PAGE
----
The thoroughness with which the Republican party was organized says much for the practical ability of its leaders. The moving spirits in the central committee were Vice-Admiral Candido dos Reis, Affonso Costa (now Minister of Justice), Joao Chagas, and Dr. Miguel Bombarda. Simoes Raposo spoke in the name of the Freemasons; the Carbonaria Portugueza, a powerful secret society, was represented by Machado dos Santos, an officer in the navy. There was a separate finance committee, and funds were ample. The arms bought were mostly Browning pistols, which were smuggled over the Spanish frontier by Republican railway conductors. Bombs also were prepared in large numbers, not for purposes of assassination, but for use in open warfare, especially against cavalry. Meanwhile an untiring secret propaganda was going on in the army, in the navy, and among the peasantry. Almost every seaman in the navy, and in many regiments almost all the non-commissioned officers and men, were revolutionaries; while commissioned officers by the score were won over. It is marvelous that so wide-spread a propaganda was only vaguely known to the Government, and did not beget a crowd of informers. One man, it is true, who showed a disposition to use his secret knowledge for purposes of blackmail, was found dead in the streets of Cascaes. On the whole, not only secrecy but discipline was marvelously maintained.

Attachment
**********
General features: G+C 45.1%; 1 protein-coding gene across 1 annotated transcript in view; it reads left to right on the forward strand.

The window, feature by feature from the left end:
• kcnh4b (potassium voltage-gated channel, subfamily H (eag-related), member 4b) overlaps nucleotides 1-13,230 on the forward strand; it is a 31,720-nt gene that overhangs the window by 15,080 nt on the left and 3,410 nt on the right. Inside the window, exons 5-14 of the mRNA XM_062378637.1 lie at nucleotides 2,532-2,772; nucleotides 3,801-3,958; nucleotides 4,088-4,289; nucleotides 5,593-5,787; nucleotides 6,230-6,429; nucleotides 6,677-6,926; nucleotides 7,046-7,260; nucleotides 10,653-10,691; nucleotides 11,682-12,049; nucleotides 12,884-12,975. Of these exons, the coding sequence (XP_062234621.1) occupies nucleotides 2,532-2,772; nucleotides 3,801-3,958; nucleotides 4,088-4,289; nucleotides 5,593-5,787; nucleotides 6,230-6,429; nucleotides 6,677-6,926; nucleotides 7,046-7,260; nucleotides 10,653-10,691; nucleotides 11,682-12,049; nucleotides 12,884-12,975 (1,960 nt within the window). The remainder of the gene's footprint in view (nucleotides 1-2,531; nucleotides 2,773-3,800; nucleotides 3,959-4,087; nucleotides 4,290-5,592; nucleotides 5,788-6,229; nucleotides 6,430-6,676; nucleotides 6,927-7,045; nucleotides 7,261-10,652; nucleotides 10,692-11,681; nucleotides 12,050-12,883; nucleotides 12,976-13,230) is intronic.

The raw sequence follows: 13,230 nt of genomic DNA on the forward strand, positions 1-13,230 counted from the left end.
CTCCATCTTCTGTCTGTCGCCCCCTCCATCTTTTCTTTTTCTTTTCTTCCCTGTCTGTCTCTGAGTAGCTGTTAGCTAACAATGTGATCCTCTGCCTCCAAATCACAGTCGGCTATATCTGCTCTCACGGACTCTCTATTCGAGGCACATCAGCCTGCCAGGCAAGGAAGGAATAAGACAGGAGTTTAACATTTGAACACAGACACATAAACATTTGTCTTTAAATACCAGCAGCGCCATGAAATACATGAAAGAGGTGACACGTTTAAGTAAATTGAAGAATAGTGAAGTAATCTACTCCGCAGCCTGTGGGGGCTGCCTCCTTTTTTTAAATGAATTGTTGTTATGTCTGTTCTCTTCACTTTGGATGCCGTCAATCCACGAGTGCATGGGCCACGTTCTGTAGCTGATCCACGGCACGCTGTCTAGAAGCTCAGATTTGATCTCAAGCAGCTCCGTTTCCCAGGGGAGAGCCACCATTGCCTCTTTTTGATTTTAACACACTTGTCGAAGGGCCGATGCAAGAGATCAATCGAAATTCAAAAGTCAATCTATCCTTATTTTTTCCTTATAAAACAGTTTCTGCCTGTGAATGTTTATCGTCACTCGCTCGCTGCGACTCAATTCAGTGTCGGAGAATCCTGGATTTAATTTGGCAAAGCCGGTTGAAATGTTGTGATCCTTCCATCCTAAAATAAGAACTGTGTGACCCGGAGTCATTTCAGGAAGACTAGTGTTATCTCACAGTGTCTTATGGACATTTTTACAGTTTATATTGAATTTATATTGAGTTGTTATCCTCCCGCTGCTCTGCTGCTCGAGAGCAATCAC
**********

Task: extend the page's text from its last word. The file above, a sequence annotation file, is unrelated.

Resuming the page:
At last the propitious moment arrived. Three ships of war — the Dom Carlos, the Adamastor, and the San Raphael — were in the Tagus to do honor to the President-elect of Brazil, who was visiting King Manuel; but the Government knew that their presence was dangerous, and would certainly order them off again as soon as possible. The blow must be struck before that occurred. At a meeting of the committee on October 2, 1910, it was agreed that the signal should be given in the early morning of October 4th. All the parts were cast, all the duties were assigned: who should call this and that barrack to arms, who should cut this and that railway line, who should take possession of the central telegraph-office, and so forth. The whole scheme was laid down in detail in a precious paper, in the keeping of Simôes Raposo. “You had better give it to me,” said Dr. Bombarda, “for I am less likely than you to be arrested. Even if they should think of searching at Rilhafolles [the asylum of which he was director], I can easily hide it in one of the books of my library.” His suggestion was accepted, the paper on which their lives and that of the Republic depended was handed to him, and the meeting broke up.